Small businesses are sued for a variety of reasons which are usually dependent on their industry.  Some reasons for lawsuits include but are not limited to product defects, noncompliance with regulations, breach of contract, and more.

 

Unfortunately, most lawsuits against small businesses are from unhappy employees. Employees that feel they have been treated unfairly, terminated unjustly, or disciplined in a way they felt was too harsh are more likely to sue if they feel they can gain financial compensation for their perceived mistreatment.

 

The most common employee-led lawsuits include:

  • Discrimination (age, sexual orientation, gender, religion, etc)
  • Harassment
  • Injury due to negligence
  • Wrongful termination
  • Salary and/or compensation violations

 

Occasionally the lawsuits will come from an unhappy customer. Most are legitimate claims against the business but of course occasionally you may run into a frivolous lawsuit.   There are some people who make a living out of filing lawsuits.  Regardless,  the negative impact to your business will be the same.

 

The most common customer-led lawsuits include:

  • Discrimination
  • Personal injury
  • Refusal of service
  • Unlawful activities (such as a hidden camera in the bathroom)

 

How can you reduce the threat of a lawsuit?

  1. Protect your assets with the proper insurance coverage. Business liability insurance can protect your personal finances as well as the business finances. Seek the advice of an insurance professional to find the right coverage for your business.
  2. Make sure you have good legal help ready and waiting just in case. It is always best to get to know a good lawyer that you can turn to for advice or representation when needed.
  3. Be careful with what you do and say. Never over promise, don’t make ludicrous claims, try to avoid saying anything that may harm you in the future, and never make overly specific claims about your products or services. This includes what is said and done with employees. Make sure all of your policies are clearly written out, easily accessible, consistent with federal, state and local laws and are followed.

 

If you do happen to get sued, or are threatened with a lawsuit, stay as calm as possible. Your first step will be to contact your lawyer and let them know the situation. Your legal counsel may be able to help mitigate the matter before it goes to court. After speaking with them, if necessary, your second call will be to your insurer to make certain you know the process to file a claim should you need to do so.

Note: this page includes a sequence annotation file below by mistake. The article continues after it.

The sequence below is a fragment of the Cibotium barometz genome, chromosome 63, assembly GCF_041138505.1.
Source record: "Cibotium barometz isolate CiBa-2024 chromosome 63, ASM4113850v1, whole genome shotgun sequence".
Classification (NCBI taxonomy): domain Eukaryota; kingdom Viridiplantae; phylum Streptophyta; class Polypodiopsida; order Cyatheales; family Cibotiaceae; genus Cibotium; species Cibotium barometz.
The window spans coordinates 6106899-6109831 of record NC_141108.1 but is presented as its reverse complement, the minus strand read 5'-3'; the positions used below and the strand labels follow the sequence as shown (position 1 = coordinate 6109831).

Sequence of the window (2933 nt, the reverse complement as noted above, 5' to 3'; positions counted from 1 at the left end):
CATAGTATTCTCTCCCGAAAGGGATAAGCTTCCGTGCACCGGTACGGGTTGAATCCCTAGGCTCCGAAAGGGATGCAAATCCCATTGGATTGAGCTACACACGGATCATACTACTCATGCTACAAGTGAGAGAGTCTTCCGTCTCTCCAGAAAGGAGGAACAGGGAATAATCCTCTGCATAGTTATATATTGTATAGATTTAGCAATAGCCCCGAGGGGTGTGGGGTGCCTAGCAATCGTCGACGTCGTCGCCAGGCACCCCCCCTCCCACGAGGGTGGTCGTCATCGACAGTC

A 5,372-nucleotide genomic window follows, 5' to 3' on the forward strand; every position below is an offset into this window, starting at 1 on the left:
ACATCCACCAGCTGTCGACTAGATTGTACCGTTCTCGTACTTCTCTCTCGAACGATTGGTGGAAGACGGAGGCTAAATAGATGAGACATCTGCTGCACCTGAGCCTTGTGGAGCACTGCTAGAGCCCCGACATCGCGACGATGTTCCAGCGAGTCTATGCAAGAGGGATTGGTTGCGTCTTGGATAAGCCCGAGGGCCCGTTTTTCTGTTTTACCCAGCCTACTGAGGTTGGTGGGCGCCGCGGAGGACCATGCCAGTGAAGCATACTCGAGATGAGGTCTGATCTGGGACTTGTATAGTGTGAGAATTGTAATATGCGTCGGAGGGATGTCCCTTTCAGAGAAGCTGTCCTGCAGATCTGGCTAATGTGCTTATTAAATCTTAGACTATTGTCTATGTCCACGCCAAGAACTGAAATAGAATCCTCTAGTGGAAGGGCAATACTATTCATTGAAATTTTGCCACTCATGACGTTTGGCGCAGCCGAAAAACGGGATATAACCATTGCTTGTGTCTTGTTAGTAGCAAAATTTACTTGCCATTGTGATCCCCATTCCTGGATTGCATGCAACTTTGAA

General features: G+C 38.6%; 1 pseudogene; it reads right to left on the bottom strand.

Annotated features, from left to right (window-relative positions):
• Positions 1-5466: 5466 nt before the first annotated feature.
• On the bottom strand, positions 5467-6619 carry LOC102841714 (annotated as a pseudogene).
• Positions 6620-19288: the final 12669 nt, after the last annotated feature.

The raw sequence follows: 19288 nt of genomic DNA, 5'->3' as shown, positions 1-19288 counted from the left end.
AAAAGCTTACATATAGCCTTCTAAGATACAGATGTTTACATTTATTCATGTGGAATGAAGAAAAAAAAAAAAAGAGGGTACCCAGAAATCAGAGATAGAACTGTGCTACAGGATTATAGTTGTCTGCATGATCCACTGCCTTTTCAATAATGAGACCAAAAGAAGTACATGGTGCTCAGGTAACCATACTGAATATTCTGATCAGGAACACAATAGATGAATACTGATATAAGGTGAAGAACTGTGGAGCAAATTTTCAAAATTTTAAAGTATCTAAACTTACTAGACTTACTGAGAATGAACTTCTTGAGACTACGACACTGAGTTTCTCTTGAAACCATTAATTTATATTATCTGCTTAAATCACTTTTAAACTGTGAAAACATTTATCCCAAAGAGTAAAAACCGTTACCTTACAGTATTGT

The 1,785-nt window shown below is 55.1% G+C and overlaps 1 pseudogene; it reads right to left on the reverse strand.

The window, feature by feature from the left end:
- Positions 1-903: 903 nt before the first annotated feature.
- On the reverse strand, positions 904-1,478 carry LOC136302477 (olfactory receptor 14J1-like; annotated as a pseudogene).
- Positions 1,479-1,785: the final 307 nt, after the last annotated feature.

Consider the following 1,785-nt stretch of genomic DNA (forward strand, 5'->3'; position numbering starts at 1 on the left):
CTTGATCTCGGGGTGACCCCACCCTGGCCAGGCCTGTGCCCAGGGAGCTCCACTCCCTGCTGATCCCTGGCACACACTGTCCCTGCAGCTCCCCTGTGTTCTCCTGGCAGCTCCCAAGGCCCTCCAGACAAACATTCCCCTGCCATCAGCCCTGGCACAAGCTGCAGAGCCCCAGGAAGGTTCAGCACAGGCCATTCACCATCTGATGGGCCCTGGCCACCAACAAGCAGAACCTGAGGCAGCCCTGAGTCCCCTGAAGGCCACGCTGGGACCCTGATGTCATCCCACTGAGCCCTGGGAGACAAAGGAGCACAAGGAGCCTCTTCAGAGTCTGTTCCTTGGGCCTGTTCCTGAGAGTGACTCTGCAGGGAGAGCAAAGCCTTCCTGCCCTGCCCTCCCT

Facing any sort of legal matter can be incredibly difficult and highly stressful.  Try to keep a cool and level head about the situation. Keeping calm and optimistic can help you focus on the task as well as help you continue to run your business while the matter is handled.

 

Being prepared is always the best route to go. Make sure your assets and company are protected well before there is a problem and you will be in a better place to either curb a potential lawsuit or tackle it quickly.

Customer Service for Small Businesses – Part 1

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By Debbie Gregory.

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Please enjoy this 3 part Customer Service Series

 

Providing exceptional customer service can be a challenge for businesses of all sizes, but particularly for small businesses. Whether you are just starting a business, or you’re an established small business, customer service is a priority.  Learning how to deliver great customer service can mean the difference between happy customers who keep coming back and those that make it a point to share with others to avoid you.

 

Provide stellar customer service by addressing these important factors:

  • Know what outstanding customer service looks and feels like
  • Create a culture of exceptional service within your business
  • Put in place systems, management tools, and reporting that make it easier to communicate with and please your customers
  • Train and empower your employees to solve problems
  • Consider outsourcing

 

Great Customer Service Is Good Business